Obama admittedly does not have much of a leeway to be generous - any offer to the Israelis that would appear too capitulating to the Palestinians could destroy his credibility as an honest broker, and thus torpedo the talks and defeat its own purpose. Consequently, one way to overcome the domestic opposition to the freeze is for Netanyahu to make a significant concession to his right-wing partners in addition to Obama's letter.
There are signs that this is already in the works: on Wednesday, the Israeli prime minister approved a draft law that requires anyone applying for Israeli citizenship to swear an oath of loyalty to ''Jewish, democratic Israel''. [8] According to Ha'aretz's Jonathan Lis, ''allies at both ends of the political spectrum and the Labor party hope that his latest concession is a sop to right-wingers ahead of a decision to renew a ban on settlement building in the West Bank.''

Whether the measure will pass, or make Lieberman more accommodating, is unclear, as is whether that would make things much easier for the US government. Several Israeli-Arab leaders have already responded angrily, and, moreover, the law seems directed specifically at the Palestinian Authority's refusal to recognize Israel as a Jewish national state; [9] for an analysis of the significance of this issue, see This isn't about semantics (ynetnew.com, September 15, 2010). Even if Abbas, under US pressure, stomachs this blow without leaving the negotiations, his internal position would weaken and this would make him less forthcoming subsequently.

While most of the above analysis is focused on Israel, it is important also to take into account the US pressure on the Palestinians as well as the internal bargaining that is taking place on their side, too. Abbas, for example, recently renewed his efforts to reconcile with his rivals in Hamas, something that is likely directly related to the negotiations and reportedly angered the Israelis. It remains to be seen what, if any, further concessions he will be able to extract from the Americans in exchange for continuing the talks.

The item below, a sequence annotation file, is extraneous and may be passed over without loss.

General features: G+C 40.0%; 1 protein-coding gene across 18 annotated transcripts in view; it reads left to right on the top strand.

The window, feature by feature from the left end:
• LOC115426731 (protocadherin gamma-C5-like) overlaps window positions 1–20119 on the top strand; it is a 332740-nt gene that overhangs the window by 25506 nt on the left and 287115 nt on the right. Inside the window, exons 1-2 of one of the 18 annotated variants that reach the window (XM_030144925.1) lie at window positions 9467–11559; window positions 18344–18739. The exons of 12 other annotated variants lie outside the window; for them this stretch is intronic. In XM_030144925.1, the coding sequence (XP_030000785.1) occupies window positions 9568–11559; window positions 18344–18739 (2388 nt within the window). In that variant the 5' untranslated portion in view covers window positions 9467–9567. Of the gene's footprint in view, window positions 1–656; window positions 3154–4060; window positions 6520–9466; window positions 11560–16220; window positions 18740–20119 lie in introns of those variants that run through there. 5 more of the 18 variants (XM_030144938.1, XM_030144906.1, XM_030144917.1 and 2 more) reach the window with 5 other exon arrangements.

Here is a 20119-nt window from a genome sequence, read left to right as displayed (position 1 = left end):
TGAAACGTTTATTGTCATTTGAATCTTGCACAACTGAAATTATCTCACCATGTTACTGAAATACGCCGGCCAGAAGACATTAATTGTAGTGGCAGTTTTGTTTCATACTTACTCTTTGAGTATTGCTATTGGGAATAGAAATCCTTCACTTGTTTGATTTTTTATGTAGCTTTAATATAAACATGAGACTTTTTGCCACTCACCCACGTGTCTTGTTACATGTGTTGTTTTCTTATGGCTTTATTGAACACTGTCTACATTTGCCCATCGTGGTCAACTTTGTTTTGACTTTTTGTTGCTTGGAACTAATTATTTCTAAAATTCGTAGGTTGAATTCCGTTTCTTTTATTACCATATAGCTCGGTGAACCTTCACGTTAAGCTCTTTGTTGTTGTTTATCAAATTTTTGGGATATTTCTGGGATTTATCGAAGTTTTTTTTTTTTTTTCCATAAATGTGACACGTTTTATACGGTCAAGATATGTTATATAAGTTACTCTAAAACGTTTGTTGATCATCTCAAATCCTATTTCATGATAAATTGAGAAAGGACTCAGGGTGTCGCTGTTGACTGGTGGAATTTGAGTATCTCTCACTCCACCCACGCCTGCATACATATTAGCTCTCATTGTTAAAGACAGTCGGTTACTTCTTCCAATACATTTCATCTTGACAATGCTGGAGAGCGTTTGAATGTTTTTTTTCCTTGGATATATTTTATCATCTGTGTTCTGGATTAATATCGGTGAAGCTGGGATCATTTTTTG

The future of the peace process is uncertain, but it is hard to avoid the realization that the two sides, in a way, have so far supported each other's tricks on Obama's peacemaking efforts, despite their seemingly diverging goals and aspirations. For example, Netanyahu likely calculated the timing of his freeze so that it would expire right before the US congressional election, when Obama's hands would be tied, and he would be able to bargain from a superior position.

Such a calculation, however, hinges on the assumption that the talks would be at most in their early stages when the moratorium expired, something that Abbas helped ensure by refusing to enter direct negotiations until a month before the end of the freeze. Until practically the last moment, the Palestinian president stuck to his decision not to enter direct talks, perhaps in an effort to increase the American pressure on Israel and thus to cause Netanyahu's government to collapse. [10]

Perhaps, in fact, both leaders have sensed Obama's weakness: the US administration publicly set peace in the Middle East as one of its top priorities and consequently implicitly declared its willingness to pay a high price for its achievement. By continuously playing brinkmanship, Netanyahu and Abbas are not only trying to squeeze more out of each other, but also are collectively squeezing the Americans.

It could also be argued that such a strategy constitutes a desperate attempt from both sides to keep America's attention (and aid) focused on the region. It is no secret that Obama wants a breakthrough on the Middle Eastern peace front to a large extent in order to concentrate more efficiently on other policy issues. An American shift away from the Levant is neither in Israeli nor in Palestinian interest, and one way to interpret the actions of both sides is as a pre-emption of such a development. Regardless whether this interpretation is correct, both Israelis and Palestinians are giving Obama a harder time than he likely ever anticipated.


1. Ten Mideast traps for Barack Obama to avoid, Ha'aretz, Jul 22, 2008.
2. The Middle East blame game begins, Foreign Policy, Oct 7, 2010.
3. Dear Prime Minister: US efforts to keep the peace process on track, Policy Watch/Peace Watch, Sep 29, 2010.
4. Rewarding failure: A new low in Middle East diplomacy, Foreign Policy, Sep 30, 2010.
5. Officials: Obama made no vows to Netanyahu, ynetnews.com, Sep 30, 2010.
6. US scrambles to save peace talks, Asia Times Online, Oct 6, 2010.
7. Israel decides to buy F-35 fighter jets, despite row over cost of deal, Ha'aretz, Sep 16, 2010.
8. PM to introduce amendment to Citizenship Act, ynews.com, Oct 6, 2010.
9. Abbas: Israel can call itself Jewish-Zionist empire, ynews.com, Sep 21, 2010.
10. Lieberman's election campaign has begun, Ha'aretz, Oct 6, 2010.

Victor Kotsev is a journalist and political analyst based in Tel Aviv.

(Copyright 2010 Asia Times Online (Holdings) Ltd. All rights reserved. Please contact us about sales, syndication and republishing.)